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Pregnancy and Childbirth

This guideline updates and replaces NICE guideline CG55 (published September 2007). It offers evidence-based advice on the care of women and their babies during labour and immediately after the birth. It covers healthy women with uncomplicated pregnancies entering labour at low risk of developing intrapartum complications. New recommendations have been added in a number of areas, including choosing place of birth, care during the latent first stage of labour, transfer of care, fetal assessment and monitoring during labour (particularly cardiotocography compared with intermittent auscultation) and management of the third stage of labour. This resource can be accessed by clicking here:

The guideline applies to all pregnant women with complex social factors and contains a number of recommendations on standards of care for this population as a whole. However, four groups of women were identified as exemplars:

  • women who misuse substances (alcohol and/or drugs)
  • women who are recent migrants, asylum seekers or refugees, or who have difficulty reading or speaking English
  • young women aged under 20
  • women who experience domestic abuse.

Because there are differences in the barriers to care and particular needs of these four groups, specific recommendations have been made for each group. To view this guidance - please click here:

NICE formal guidance on maternal and child nutrition.

Follow the link for full details:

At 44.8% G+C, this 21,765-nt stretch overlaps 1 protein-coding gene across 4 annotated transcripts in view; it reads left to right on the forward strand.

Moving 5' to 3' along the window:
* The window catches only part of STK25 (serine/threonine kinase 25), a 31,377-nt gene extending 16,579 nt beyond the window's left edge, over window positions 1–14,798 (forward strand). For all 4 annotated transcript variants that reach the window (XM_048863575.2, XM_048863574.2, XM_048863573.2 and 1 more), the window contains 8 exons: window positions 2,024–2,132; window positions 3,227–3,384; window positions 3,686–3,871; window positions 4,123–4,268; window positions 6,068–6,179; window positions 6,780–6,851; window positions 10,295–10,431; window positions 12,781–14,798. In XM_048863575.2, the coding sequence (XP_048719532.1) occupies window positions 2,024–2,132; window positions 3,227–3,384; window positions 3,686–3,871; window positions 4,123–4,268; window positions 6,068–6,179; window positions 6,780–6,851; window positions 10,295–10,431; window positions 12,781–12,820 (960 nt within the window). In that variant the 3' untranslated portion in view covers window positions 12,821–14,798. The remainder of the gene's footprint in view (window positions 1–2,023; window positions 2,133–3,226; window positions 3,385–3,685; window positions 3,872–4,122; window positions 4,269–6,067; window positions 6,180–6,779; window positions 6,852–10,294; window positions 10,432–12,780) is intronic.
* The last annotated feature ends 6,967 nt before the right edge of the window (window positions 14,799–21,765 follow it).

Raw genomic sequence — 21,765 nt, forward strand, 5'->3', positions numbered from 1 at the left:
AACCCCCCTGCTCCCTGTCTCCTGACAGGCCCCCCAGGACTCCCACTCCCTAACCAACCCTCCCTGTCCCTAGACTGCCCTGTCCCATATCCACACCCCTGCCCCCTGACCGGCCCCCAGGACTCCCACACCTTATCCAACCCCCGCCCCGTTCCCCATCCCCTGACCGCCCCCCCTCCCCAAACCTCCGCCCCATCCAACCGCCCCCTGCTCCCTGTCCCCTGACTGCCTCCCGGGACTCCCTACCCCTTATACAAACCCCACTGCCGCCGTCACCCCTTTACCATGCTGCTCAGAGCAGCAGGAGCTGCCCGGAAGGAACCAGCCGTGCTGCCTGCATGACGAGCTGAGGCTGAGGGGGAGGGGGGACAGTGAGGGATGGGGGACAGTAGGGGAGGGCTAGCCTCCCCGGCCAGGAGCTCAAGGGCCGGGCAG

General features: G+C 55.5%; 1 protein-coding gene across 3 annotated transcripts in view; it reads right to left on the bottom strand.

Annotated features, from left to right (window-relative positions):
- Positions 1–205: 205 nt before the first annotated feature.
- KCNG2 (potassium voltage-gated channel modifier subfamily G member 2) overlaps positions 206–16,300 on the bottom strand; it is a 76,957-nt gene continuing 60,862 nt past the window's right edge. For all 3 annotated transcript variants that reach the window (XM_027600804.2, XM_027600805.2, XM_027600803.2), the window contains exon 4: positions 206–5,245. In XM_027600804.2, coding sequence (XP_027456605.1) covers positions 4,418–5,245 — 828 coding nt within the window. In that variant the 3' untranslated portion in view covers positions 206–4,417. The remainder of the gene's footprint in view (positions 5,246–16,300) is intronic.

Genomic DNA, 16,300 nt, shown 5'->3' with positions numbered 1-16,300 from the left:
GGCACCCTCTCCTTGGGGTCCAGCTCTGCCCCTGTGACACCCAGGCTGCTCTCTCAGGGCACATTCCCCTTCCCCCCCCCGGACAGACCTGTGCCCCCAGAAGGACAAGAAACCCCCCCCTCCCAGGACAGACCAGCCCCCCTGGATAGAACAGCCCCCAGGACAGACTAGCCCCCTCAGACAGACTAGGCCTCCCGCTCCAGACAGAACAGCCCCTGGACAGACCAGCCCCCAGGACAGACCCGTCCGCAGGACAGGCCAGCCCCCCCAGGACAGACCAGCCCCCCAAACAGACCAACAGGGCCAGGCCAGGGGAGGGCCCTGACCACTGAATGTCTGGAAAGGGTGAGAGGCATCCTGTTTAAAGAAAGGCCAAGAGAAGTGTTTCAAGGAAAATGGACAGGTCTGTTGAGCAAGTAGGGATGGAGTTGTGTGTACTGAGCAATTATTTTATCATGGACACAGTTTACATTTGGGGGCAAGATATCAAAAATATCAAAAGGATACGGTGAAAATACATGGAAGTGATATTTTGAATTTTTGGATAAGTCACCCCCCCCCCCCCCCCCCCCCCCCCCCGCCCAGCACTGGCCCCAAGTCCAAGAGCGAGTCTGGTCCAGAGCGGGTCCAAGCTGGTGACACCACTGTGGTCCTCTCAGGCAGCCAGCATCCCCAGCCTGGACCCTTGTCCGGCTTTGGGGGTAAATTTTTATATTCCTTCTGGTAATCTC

Responsibility for commissioning maternity services will be distributed to GP-led Clinical Commissioning Groups (CCGs) once the PCTS are abolished next year.  The RCOG has produced guidance in collaboration with the RCM and NCT, aimed at giving CCGs advice and evidence-based information relating to some key issues to the commissioning and provision of maternity services in England.

This guidance is for NHS and other commissioners, managers and professionals who have a direct or indirect role in, and responsibility for:

  • women who are pregnant or who are planning a pregnancy
  • mothers who have had a baby in the last 2 years.

It is particularly aimed at: GPs, obstetricians, midwives, health visitors, dietitians, community pharmacists and all those working in antenatal and postnatal services and children’s centres.

It may also be of interest to women before, during and after pregnancy, their partners and families, and other members of the public.

In this guidance the term ‘weight management’ involves:

  • assessing and monitoring body weight
  • preventing someone from becoming overweight (body mass index [BMI] 25–29.9 kg/m²) or obese (BMI greater than or equal to 30 kg/m²)
  • helping someone to achieve and maintain a healthy weight by eating healthily and being physically active.

The six recommendations are based on approaches that have been proven to be effective for the whole population. They include advice on:

  • How to help women with a BMI of 30 or more to lose weight before and after pregnancy – and how to help them eat healthily and keep physically active during pregnancy.
  • How to help all pregnant women eat healthily and keep physically active.
  • The role of community-based services.
  • The professional skills needed to achieve the above.

Follow the link for full details:

This excel workbook provides modelled estimates of the number of births (live and stillbirths) to women with pregestational diabetes in 2009 down to PCT level.

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